I'm Deborah, most people know me online as @TruthfulMommy. I'm the creator of the brutally honest parenting site The TRUTH about Motherhood. I am a writer, a wife, and a work-at-home Ninja Mommy who's trying to do it all well; sometimes falling short. I live in the Midwest with my 2 little girls and my husband. I have a lot of degrees from a bunch of schools but mostly spend my days shuttling people under the age of 7 while trying to maintain my sanity. I talk a lot. I may not always say what you want to hear but it will always be my honest viewpoint. I know it's not the only one.
Every year on Thanksgiving we stuff ourselves with the perfectly roasted turkey, mashed potatoes, stuffing, cranberry sauce and all the desserts we can fit into our bellies. Then we sit around watching football and hanging out with family. All in all, it’s a nice tradition and not a bad way to spend a Thursday afternoon but have you ever wondered what they ate in 1621 at that first Thanksgiving when the Pilgrims and Wampanoag Indians celebrated together?
While there are no home movies or printed menu of the first Thanksgiving to tell us exactly what was eaten, there are a few things we know from historical accounts of the times. It is well known that William Bradford sent a group on a “fowling” mission in preparation of the three-day celebration. Fowling could have very well meant wild turkey (the bird not the alcoholic beverage) or it could have meant ducks, geese or swan since they were commonly eaten. But what else might they have eaten?
I recently read a post by Seth Adam Smith who, after a year and a halfofmarriage, has declared that marriage is not for you. He says it's not something you do to make yourself happy. This declaration struck me as odd because, at least in some part, marriage is for you. When you marry someone, you are not doing him or her a favor to your own detriment, and if that’s what you think, then you probably shouldn’t be getting married to that person or maybe anyone, for that matter.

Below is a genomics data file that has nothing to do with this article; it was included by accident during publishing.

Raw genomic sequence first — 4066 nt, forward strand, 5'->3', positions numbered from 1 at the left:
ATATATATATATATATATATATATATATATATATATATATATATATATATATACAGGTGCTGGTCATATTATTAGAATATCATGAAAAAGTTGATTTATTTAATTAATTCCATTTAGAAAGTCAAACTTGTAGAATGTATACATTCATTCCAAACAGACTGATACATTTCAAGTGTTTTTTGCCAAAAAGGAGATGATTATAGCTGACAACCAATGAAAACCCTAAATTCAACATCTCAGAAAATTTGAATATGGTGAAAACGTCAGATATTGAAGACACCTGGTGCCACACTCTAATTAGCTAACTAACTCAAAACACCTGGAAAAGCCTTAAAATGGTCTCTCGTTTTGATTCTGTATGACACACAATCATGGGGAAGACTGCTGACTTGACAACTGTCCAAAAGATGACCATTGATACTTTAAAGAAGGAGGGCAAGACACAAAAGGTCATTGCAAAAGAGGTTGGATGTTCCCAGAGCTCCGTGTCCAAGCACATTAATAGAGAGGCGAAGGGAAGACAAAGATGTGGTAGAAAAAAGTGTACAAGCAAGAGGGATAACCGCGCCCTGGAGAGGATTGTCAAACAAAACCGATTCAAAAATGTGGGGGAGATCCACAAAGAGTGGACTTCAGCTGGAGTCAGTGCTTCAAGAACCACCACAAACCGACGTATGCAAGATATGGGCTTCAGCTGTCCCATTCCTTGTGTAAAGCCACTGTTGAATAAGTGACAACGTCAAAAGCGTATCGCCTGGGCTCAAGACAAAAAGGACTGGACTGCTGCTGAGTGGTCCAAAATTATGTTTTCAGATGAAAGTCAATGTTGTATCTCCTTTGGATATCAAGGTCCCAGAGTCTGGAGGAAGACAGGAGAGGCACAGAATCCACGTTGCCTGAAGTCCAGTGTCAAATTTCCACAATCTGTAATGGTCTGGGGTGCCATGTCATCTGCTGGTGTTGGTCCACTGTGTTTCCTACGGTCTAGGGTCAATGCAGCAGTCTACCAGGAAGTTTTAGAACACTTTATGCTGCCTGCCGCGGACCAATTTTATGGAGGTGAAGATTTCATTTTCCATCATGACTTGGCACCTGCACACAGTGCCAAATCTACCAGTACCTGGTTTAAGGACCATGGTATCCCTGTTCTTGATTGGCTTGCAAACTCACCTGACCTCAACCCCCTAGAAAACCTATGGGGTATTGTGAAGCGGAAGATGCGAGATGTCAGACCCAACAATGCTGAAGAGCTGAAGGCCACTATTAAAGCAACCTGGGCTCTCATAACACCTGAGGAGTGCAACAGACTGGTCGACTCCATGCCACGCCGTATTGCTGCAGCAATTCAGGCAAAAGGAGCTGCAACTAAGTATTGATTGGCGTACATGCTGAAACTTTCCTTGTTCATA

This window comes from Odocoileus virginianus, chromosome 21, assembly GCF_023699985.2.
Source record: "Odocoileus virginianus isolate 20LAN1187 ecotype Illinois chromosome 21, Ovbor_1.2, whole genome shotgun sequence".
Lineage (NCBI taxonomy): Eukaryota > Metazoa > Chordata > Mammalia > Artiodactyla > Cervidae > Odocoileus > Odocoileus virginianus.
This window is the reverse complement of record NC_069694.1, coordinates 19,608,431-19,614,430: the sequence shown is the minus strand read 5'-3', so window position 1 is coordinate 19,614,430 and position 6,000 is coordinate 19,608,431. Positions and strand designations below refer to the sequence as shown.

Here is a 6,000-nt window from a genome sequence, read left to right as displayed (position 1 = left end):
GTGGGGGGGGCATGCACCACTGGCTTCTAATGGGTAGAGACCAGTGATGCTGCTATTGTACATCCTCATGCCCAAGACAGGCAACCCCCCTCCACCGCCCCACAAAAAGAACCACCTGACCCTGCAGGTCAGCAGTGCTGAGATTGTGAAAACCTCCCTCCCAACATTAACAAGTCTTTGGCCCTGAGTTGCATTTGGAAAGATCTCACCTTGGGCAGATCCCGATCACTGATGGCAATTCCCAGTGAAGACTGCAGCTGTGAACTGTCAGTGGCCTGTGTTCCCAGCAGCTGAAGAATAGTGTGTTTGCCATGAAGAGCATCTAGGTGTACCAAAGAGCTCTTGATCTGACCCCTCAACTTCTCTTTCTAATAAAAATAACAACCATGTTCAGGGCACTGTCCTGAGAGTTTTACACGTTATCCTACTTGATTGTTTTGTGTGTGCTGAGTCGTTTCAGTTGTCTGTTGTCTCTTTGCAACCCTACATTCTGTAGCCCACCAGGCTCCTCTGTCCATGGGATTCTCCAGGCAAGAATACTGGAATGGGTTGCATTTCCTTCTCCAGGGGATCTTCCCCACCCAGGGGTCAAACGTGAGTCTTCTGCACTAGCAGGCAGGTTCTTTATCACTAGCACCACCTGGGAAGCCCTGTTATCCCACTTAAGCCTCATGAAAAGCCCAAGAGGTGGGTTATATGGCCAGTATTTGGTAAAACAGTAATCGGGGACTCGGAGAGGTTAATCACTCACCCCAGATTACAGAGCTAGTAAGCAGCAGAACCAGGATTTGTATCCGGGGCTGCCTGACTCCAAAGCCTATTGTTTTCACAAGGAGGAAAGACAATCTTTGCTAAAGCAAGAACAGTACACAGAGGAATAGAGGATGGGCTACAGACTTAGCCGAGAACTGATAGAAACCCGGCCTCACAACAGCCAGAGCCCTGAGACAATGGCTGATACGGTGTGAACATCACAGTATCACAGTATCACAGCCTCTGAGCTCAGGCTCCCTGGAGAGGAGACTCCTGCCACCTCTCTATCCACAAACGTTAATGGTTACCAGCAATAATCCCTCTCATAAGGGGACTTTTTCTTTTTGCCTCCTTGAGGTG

Thanksgiving is my favorite holiday of the year and not just because of all the amazing foods. I love having all of our family under one roof. My husband and I have hosted Thanksgiving every year for the past 10 years for both sides of our family, around 30 people. We look forward to Thanksgiving all year long. It’s the kick-off of a month-long familyapalooza!
We’ve been doing this for so long that the cooking part is a cinch. Of course, since we started, seven children and three spouses have been added to the original headcount, and with each new addition, we just cook a little more. We just love the time we spend together on that day. Here are a few Thanksgiving traditions that we do and I think every family should incorporate into the day.
Summer is almost over and mornings of sleeping in until 8 or 9 a.m. are gone and 6 a.m. comes really soon after bedtime. After having the bedtime embargo lifted for 3 months, these early mornings are brutal on little people. Figuring out how to get my girls out of bed with smiles on their faces versus the Oscar the Grouch face we’ve been seeing has been a work in progress.
After consulting with my girls and some exhaustive trial and error, we’ve come up with a few great ideas on how to get children up in the morning without tears or arguments (for you and them). They may even be excited about it!